Your vehicle selection also may be limited to a specific price range based on your income. After all, lenders would rather you pay off your loan than default. And should you miss payments or abandon the loan altogether, the vehicle can be repossessed and resold.

Additionally, because no credit check is needed to obtain the loan, no credit bureau reporting by the lender is necessary, either. So, even if you make on-time payments, you’re not improving your credit score or growing your credit history. Ironically, even though no credit check car loans won’t boost your credit rating, non-payment will undoubtedly hurt it. Lenders can send your remaining debt to a collection agency, which will report delinquent borrowers to credit bureaus. 

Another thing to remember is that, unfortunately, there are dishonest businesses out there, so consider those asking for any sort of pre-approval fee or post-dated checks for advance payments as lenders to avoid. Legitimate financiers will not ask for money up front except in the form of a down payment toward your loan. Always double-check with the Better Business Bureau and confirm the lender’s contact information, especially for online financing sources.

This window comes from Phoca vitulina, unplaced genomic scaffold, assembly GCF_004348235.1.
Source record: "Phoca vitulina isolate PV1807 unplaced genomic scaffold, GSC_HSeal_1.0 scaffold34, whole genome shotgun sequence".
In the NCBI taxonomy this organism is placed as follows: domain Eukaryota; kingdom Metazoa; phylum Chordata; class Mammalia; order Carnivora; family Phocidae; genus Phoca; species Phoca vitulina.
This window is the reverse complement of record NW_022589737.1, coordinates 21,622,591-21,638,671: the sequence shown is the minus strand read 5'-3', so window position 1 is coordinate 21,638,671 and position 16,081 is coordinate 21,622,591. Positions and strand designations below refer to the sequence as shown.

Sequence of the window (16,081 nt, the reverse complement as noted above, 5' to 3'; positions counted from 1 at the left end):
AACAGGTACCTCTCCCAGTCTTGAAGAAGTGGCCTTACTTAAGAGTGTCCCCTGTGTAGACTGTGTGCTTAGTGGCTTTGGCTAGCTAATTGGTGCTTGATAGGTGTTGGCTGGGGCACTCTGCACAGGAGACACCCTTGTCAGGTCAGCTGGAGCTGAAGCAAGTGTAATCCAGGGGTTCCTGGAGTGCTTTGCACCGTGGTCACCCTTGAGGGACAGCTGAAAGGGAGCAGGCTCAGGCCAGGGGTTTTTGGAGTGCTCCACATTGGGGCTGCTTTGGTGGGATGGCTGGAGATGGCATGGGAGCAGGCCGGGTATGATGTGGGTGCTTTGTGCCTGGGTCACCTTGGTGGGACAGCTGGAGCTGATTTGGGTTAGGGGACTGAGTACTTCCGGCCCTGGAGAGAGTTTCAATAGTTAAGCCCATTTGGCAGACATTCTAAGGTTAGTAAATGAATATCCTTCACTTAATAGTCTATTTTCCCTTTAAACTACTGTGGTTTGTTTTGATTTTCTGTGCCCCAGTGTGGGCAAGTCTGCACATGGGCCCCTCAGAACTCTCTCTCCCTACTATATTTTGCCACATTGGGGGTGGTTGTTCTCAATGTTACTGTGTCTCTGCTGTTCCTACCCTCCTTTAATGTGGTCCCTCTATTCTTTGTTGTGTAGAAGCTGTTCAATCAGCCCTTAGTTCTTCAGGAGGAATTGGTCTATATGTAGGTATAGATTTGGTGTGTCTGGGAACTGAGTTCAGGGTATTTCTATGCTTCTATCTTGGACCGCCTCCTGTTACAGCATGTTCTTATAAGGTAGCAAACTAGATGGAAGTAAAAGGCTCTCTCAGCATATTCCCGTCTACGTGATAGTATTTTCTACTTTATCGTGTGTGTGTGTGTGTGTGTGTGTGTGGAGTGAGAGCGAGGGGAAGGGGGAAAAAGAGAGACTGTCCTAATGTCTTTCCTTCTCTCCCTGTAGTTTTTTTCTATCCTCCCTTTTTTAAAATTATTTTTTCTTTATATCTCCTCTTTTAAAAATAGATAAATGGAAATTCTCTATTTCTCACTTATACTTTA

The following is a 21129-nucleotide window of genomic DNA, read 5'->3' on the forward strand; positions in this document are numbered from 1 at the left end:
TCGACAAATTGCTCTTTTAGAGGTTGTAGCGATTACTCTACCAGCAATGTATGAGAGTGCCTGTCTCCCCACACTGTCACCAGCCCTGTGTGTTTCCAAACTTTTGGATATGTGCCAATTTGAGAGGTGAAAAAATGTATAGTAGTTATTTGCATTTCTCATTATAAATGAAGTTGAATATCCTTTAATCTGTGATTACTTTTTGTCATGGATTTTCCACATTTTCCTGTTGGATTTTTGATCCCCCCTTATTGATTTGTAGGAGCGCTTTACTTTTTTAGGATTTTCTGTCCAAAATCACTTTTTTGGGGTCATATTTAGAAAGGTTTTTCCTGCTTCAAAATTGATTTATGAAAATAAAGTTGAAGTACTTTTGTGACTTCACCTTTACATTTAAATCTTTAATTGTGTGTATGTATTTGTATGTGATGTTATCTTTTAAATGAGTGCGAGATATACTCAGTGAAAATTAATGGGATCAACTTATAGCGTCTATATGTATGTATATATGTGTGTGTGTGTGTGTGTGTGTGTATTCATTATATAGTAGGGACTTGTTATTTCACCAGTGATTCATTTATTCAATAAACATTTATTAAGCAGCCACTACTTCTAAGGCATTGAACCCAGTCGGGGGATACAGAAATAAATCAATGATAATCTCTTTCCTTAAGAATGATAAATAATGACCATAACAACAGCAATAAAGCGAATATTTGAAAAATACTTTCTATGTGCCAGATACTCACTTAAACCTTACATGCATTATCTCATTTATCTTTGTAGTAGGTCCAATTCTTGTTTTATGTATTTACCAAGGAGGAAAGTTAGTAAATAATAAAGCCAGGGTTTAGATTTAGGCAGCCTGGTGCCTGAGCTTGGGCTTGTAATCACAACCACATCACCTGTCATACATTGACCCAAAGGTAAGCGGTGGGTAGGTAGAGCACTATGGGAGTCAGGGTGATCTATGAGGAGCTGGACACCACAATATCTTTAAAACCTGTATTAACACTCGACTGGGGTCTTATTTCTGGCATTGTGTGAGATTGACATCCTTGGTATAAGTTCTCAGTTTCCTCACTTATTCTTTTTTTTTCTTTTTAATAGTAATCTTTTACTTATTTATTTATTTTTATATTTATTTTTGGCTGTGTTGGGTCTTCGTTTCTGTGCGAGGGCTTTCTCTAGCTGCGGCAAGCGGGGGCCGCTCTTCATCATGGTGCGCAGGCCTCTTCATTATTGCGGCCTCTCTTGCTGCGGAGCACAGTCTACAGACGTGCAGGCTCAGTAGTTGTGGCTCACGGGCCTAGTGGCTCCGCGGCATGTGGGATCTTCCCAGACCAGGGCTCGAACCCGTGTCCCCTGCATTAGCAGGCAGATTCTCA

Other Loan Options for Zero or Bad Credit Car Buyers

If a no credit check car loan sounds like a bad idea, there are alternative auto financing options such as credit unions, personal loans, and having someone with good credit co-sign your loan. Credit unions are less restrictive on loan terms and will offer lower rates (e.g., federal credit unions are capped at 18%). 

With a low credit score, qualifying for a personal loan from a traditional bank is not impossible, but applications can be complicated, and restrictions will be plenty. Luckily, there is no shortage of online lenders offering loans to people with bad credit and will do so without running a credit check. But keep in mind that the loan amounts might not cover the vehicle’s cost as some limit personal loans to no more than $5,000. 

Finding a co-signer could offset whatever poor credit history you have because lenders will be more confident that somebody will make the payments. Just don’t take advantage of the co-signer, and be sure to make the payments yourself. Otherwise, a personal relationship will likely sour.

Other options to obtain financing without a credit check, though less than ideal, are payday loans and collateral, or car title, loans. Both are short-term solutions (think 30 days), and while neither requires a credit check, they do come at a steep cost. Payday loans carry APRs upwards of 400% while collateral loans, usually in the amount of vehicle’s value, also involve high-interest fees and allow the lender to repossess your car.

Having zero or bad credit doesn’t have to be a burden that prevents you from purchasing a vehicle. Just know that you have options and understand which are better or worse for your specific situation. And if you’re just starting out, even a small loan that is paid on time all the time will help you build a positive credit history so that you never need to consider a no credit check car loan.